2016-04-21 / News

Automotive program builds good people


Students in the Automotive Program at Grand Blanc High School go into problem-solving mode with a vehicle. Students in the Automotive Program at Grand Blanc High School go into problem-solving mode with a vehicle. GRAND BLANC — When Denny Holt came to Grand Blanc High School in 2011, he wasn’t sure what he had gotten himself into. As the new Automotive Instructor, he had big dreams and goals for the Automotive Program, but was uncertain about what kind of support he would receive.

However, he soon found out the school district was behind him 110 percent. “I told Clarence Garner my first year, if you give me the resources I need, I’ll build the best Automotive Program in the state of Michigan.” And that’s what he has done.

Seven students from the Grand Blanc High School Automotive Program competed in the Skills USA Regional Competition at Delta College. Three of those students earned top awards and a chance to compete at the State Skills USA competition this month.


Students in the Automotive Program work on the rear axle of a vehicle. Students in the Automotive Program work on the rear axle of a vehicle. Dan Johnson, a senior, won 1st place in Automotive “Brake Systems,” senior Jarred Smith won 2nd Place in Automotive “Electrical Systems” and senior Matt McDonald won 1st place Automotive “Overall.”

“Our students performed amazing proving they are among some of the best in the State of Michigan. They work tremendously hard to become great young automotive technicians.”

Holt said in the first year, he worked on getting the program established and learned the ropes. In the second year though, students competed at the MITES (Michigan Industrial and Technology Education Society) competition, doing very well with one student winning 1st place. “That’s when we were like, holy cow, we’ve got a great program here because it’s not just one really smart student doing great; it’s multiple students excelling.”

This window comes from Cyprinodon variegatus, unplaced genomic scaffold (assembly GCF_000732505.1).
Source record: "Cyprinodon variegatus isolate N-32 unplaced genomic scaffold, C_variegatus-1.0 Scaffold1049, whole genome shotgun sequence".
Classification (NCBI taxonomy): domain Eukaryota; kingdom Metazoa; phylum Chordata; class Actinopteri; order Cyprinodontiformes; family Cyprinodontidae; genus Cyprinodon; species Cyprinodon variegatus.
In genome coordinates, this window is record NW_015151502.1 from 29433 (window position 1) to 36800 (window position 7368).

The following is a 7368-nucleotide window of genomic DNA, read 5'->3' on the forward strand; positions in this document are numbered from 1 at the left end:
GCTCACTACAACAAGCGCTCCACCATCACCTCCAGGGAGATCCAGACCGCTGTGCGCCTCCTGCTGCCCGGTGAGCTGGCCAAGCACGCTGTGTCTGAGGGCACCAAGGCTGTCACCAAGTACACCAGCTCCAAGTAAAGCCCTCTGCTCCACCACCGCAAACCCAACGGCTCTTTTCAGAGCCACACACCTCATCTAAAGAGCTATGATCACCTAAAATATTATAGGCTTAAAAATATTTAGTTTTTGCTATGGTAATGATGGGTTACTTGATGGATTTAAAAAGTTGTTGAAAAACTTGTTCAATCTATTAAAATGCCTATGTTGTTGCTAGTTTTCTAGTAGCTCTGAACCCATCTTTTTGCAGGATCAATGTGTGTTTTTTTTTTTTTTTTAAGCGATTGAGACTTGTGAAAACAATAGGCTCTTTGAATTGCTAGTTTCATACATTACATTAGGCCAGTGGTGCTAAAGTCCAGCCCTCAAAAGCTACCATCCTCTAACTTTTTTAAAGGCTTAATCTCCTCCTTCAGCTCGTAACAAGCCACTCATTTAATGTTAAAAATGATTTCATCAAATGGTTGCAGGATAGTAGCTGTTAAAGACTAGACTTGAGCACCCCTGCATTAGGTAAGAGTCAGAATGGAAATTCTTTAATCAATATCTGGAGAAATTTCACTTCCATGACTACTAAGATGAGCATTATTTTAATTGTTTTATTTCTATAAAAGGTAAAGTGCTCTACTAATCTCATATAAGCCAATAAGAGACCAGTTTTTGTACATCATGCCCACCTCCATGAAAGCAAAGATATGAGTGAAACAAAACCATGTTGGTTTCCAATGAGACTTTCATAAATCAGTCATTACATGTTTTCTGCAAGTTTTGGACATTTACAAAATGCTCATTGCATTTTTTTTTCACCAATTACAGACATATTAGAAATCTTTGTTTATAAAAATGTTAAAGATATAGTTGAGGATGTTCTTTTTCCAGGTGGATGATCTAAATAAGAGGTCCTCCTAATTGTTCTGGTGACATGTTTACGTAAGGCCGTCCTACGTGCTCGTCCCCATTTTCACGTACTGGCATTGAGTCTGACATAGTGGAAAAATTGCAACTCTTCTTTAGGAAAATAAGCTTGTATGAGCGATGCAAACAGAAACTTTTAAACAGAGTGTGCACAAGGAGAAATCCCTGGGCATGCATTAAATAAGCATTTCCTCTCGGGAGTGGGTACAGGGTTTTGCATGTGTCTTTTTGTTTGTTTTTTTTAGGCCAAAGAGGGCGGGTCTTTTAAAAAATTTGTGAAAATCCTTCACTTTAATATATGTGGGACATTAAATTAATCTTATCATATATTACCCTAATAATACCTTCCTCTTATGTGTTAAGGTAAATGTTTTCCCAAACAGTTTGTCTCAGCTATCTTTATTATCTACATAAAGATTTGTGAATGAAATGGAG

With that in mind, Holt started to use the students that were excelling to help instruct the newer students in the program. “If you teach, you have to think, not only how does it work, but how do I explain it? And that’s a piece right there that I don’t care who’s working in the shop on cars — teaching people is a whole other world. You don’t only have to be able to do it, you have to be able to understand it well enough and explain it good enough that somebody who, in some cases really has minor knowledge, can understand it.”

Holt said that something he stresses to every student that completes the Automotive Program is state certification. “Even if they aren’t working in shops, just being state certified, that’s on their resume. That’s something a lot of kids don’t get in high school. Some people struggle even when they get out in the field to try to pass certification.”

Besides learning technical skills in the shop, the Automotive Program is about what Holt describes as, “soft skills,” such as professionalism and compromise. According to McDonald, “the Automotive Program has given me a lot of life skills, like if we’re working on the cars out in the shop, we work in groups of 4 because we don’t have 30 cars sitting out there. I might have one way of doing something and someone else might have a different way of doing it. We can’t just sit there and bicker the whole time, we have to compromise.”

The Automotive Program has come a long way since 2011 when Holt arrived to find a floundering program with outdated and old equipment. Thanks to the support of administration, such as Dr. Hammond, Clarence Garner, JP Adams, Art Lied, and Scott Cory, the program continues to grow.

“It’s more than technical skills; it’s the citizenship and classroom atmosphere that we’re building. We’re building good people, not just good workers.” — Compiled by Paula K. Schmidt

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